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Not all sex acts are equally 'safe' from HIV: 'Nancy Reagan' approach to safe-sex decried




 

Washington Blade - December 9, 2005

"No glove, no love" may be the mantra of many gay and bisexual men who refuse to have sex without condoms.

But this "Nancy Reagan" mentality to "Just Say No" to unprotected sex is unrealistic and should be tempered with increased education about less risky sexual activities, according to some HIV prevention educators.

Malik Williams, an African-American gay HIV educator at AID Atlanta, wants gay and bisexual men to know the risks associated with certain activities and employ that knowledge during sex.

"I think in reality, people don't like using condoms, and we don't talk about this a lot," Williams said. "Within that context, I want to help men make choices to keep them healthy - we support you where you are." Williams said, for example, that if someone has unprotected anal sex - which carries the highest risk of contracting HIV -five times a week and then chooses to replace one sexual encounter each week with oral sex, which carries a low risk of contracting HIV, he has greatly reduced the risk of contracting HIV once that week.

"And I think that's a success story," he said.

"We want people to make changes they are willing and able to take. If I say wear a condom all the time, they probably aren't going to do that. We are talking about what people are willing to do and to have all the information they can," Williams said.

On Dec. 1, World AIDS Day, Williams wrote on his blog brothalove.typepad.com that he's "worried that too many of us have swallowed the absolutism pill whole: use a condom every time in every sexual situation if you want don't want to die." "If it was that easy, though, the epidemic would be over," Williams wrote.

Instead, he said, gay men need to look at the overall picture of sexual identity and how that impacts behavior.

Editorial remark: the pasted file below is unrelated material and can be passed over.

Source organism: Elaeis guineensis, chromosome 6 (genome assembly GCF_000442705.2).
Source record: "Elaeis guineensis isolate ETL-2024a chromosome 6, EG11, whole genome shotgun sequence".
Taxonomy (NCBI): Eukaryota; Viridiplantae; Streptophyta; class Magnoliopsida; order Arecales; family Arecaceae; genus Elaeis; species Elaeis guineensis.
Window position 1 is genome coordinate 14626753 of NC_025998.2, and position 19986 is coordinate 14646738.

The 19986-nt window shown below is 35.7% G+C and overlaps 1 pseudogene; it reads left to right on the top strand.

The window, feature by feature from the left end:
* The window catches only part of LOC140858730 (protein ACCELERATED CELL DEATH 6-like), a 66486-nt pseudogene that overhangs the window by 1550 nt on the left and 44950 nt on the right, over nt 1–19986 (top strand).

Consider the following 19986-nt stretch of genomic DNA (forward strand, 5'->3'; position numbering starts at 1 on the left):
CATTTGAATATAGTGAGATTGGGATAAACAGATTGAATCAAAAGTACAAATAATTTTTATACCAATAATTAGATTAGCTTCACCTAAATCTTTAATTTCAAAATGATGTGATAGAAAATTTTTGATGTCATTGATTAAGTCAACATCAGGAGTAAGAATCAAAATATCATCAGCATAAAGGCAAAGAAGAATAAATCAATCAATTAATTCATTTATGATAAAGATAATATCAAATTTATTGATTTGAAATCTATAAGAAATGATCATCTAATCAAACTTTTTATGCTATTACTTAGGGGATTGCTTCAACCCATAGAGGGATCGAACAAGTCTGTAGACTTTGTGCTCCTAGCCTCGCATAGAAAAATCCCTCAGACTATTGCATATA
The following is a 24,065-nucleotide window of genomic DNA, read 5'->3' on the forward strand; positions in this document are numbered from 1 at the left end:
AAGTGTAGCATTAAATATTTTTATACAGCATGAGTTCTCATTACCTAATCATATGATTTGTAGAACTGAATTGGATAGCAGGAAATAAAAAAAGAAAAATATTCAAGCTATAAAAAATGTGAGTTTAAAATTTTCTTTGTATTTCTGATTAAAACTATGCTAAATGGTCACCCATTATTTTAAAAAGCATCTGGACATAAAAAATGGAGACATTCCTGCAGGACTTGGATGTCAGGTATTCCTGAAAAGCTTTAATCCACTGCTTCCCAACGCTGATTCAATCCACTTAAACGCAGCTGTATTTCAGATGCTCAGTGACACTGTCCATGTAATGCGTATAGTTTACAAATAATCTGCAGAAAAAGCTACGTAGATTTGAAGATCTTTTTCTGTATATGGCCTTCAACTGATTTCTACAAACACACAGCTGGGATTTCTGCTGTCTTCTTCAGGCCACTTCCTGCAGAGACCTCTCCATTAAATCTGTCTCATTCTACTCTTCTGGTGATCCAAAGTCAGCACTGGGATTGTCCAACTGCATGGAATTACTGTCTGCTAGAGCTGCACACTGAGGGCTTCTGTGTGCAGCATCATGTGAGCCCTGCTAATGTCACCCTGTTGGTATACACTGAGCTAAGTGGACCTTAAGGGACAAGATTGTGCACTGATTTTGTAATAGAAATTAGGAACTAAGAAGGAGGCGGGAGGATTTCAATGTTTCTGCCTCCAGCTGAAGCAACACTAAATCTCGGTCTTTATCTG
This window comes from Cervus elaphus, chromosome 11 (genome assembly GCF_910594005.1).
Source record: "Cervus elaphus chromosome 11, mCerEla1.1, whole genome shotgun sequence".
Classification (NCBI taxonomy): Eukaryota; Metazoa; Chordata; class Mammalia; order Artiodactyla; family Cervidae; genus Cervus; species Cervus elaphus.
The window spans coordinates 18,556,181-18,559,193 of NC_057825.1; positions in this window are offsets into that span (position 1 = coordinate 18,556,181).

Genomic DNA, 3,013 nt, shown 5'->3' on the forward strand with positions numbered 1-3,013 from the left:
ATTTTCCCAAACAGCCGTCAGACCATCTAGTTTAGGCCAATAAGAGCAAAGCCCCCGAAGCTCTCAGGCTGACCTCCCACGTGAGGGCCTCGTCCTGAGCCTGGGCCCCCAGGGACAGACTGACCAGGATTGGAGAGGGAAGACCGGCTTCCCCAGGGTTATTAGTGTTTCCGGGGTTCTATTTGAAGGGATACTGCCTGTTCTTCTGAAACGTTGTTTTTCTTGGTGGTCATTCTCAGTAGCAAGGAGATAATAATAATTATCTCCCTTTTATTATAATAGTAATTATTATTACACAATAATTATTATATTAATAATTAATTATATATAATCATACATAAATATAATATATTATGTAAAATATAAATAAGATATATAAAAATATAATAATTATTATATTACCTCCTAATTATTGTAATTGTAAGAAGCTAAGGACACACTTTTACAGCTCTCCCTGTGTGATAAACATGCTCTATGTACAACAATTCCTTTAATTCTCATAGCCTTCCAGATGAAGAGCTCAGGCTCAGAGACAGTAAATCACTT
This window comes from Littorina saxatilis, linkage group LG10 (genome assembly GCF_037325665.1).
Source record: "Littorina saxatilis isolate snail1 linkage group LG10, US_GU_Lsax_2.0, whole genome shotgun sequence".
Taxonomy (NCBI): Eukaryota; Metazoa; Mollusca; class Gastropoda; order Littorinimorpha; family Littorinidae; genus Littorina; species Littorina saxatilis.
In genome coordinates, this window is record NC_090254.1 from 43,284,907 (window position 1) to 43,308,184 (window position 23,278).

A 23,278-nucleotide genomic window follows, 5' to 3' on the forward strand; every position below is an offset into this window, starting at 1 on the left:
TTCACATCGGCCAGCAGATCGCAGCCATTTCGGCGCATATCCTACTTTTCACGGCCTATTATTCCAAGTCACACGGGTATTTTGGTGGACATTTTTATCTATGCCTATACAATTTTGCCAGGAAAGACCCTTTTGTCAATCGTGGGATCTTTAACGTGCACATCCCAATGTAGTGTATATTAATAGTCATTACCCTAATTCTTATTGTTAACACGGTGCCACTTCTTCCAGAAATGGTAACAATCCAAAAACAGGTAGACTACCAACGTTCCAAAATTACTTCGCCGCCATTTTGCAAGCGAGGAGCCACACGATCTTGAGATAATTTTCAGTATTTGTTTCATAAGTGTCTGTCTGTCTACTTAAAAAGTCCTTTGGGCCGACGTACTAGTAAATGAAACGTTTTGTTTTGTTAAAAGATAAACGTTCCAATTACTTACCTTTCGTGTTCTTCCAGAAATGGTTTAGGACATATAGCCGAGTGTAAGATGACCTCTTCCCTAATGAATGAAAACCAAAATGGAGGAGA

"Somewhere in there are answers to slowing and maybe even ending the spread of HIV in our communities. Anything short of that starts to sound like the Nancy Reagan approach to drug prevention," Williams said.

Fighting 'condom fatigue' Longtime gay activist and author Wayne Besen, however, believes condoms save lives and putting out any other message can be fatal.

"Promiscuity doesn't cause AIDS, being gay doesn't cause AIDS - not using condoms causes AIDS," Besen said.

"The most important thing we can do is to be very repetitive about this. It's not sexy, it's not pretty, it's not innovative - but it works," he said.

Complaints from some gay men of "condom fatigue" are a poor excuse for engaging in unprotected sex, Besen said.

While abstinence is the only way to avoid contracting HIV, and condom use is more than 90 percent effective in preventing its spread, researchers at the Centers for Disease Control & Prevention are discussing the risk associated with acute HIV, or HIV in the very early stages.

"Right after a person is infected, the virus is very high [in the blood] for about six weeks to two months. The risk of transmitting HIV during this time is about 12 times higher than if you've had the virus longer," said Bernard Branson, associate director for laboratory diagnostics in the HIV division at CDC.

As a general rule, Branson said, the CDC estimates the risk of acquiring HIV is about 20 times higher when a condom is not used.

Dr. Jeff Klausner, director of the San Francisco Public Health Department's STD Prevention Section, said studies in Africa show that while HIV is relatively difficult to transmit, epidemics can be propogated by people who are newly infected.

Rapid HIV tests and proposed over-the-counter HIV testing kits can help reduce the spread of HIV because once you know your partner's status, steps can be taken to either have sex with or without a condom, Branson said.